Four years later, in 2004, we found ourselves living one mile away from San Francisco City Hall when Mayor Gavin Newsom surprised everyone by ordering city officials to issue marriage licenses to same-sex couples. It was cold and dreary out, but couples from around the world came to wait in the rain for the opportunity to get married. But not us. Damon had a cold, and we correctly figured the marriages would be nullified.

The decision not to participate in that historical moment was always something we regretted. We ended up moving around the country for five years before returning to California and waiting out Prop 8, which repealed California’s new-found legalization of same-sex marriages in 2008.

I was optimistic Prop 8 and the Defense of Marriage Act (DOMA) would fall, and expected to be excited. But when the rulings came down from the Supreme Court last Wednesday, and I read Justice Kennedy’s decision, saying, “DOMA singles out a class of persons deemed by a State entitled of recognition and protection to enhance their own liberty,” I broke into tears. The reaction surprised me. It came from somewhere deep within.

There was still a great deal of caution, in light of the 25 day stay (initially we all believed that the court’s decision wouldn’t go into place for 25 days) so we kept our enthusiasm in check. But then on Friday evening, I was sitting in the park with my dogs, when I read the California Federal Appeals Court issued a late order: “The stay in the above matter is dissolved effective immediately”. A few minutes later I read “A jubilant San Francisco Mayor Ed Lee announced that same-sex couples would be able to marry all weekend in his city, which is hosting its annual gay pride celebration this weekend.” And the marriages began.

Damon and I had another chance, and this time we had the federal government behind us.

Saturday morning we decided thirteen years was long enough to wait, we were going to get married. We already had non-wedding plans with our friend Chatters, so I needed to inform her things had changed. Chatters and I only text in rhyme, so I sent the following:

This weekend’s plans have somewhat varied
Pride tomorrow but today get married.
We’re heading to SF City Hall to stand and wait
We’d like you with us. That’d be great.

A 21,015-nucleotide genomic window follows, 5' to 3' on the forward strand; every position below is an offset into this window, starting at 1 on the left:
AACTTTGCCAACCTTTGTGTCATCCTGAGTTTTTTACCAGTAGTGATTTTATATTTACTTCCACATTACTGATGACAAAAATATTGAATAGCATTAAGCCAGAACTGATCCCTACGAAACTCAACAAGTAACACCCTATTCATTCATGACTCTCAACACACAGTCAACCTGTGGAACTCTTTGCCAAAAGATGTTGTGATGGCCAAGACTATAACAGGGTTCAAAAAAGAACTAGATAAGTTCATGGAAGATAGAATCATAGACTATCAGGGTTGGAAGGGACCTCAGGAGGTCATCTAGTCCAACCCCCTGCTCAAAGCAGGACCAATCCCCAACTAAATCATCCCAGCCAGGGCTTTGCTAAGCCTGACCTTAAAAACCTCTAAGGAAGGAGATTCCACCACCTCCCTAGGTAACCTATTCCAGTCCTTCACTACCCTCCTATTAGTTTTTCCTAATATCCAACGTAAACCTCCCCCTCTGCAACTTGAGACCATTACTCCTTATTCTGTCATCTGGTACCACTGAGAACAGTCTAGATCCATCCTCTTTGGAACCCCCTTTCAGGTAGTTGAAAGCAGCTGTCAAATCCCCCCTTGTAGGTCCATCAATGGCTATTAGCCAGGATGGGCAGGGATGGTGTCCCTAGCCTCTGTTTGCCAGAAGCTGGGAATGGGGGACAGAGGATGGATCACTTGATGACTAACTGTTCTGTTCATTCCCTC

She threw on a dress, jumped on her bicycle and rode the fifteen blocks to meet us. She was so excited she got dizzy and had to sit down. None of us could really believe this was happening. It was so surreal.

We stood in a line that began outside City Hall and snaked through the corridors. Hundreds of couples were there, many who’d been together decades longer than us.


The love, camaraderie and jubilation was like nothing we’d experienced. Cars driving by honked in support. People took photos for strangers. Stories were told. Pens were exchanged as forms were filled out. Questions like “Where was your dad born” echoed through the halls. Smiling volunteers were everywhere.


Two elderly gentlemen in their eighties were among the couples (photo below). One of them had mobility issues and his partner fussed over him and made sure he was comfortable. I thought about how critical being married was for them; they don’t have to worry about being split up in a nursing home, and won’t be burdened with unfair end of life complications. The surviving partner won’t be treated as just “a friend.”


In the grand rotunda Damon and I vowed that we’d always look after one another. We are a family.

Chatters took us out for brunch at a lesbian-run restaurant. Afterwards we celebrated with “bottomless mimosas,” and the earthy waitress held us to the “bottomless” part, in light of our big day. Full and happy we nearly fell asleep in the booth.

Everyone we encountered on our way home seemed able to tell we’d just been married, and all we got was love — from the streets of San Francisco, to the new neighbors we met in our Oakland elevator — people struck up conversations with us and shared in our joy.

Californians had been humiliated by the fluke which was Prop 8. Funded and backed largely by Mormons in Utah, it was never who we were.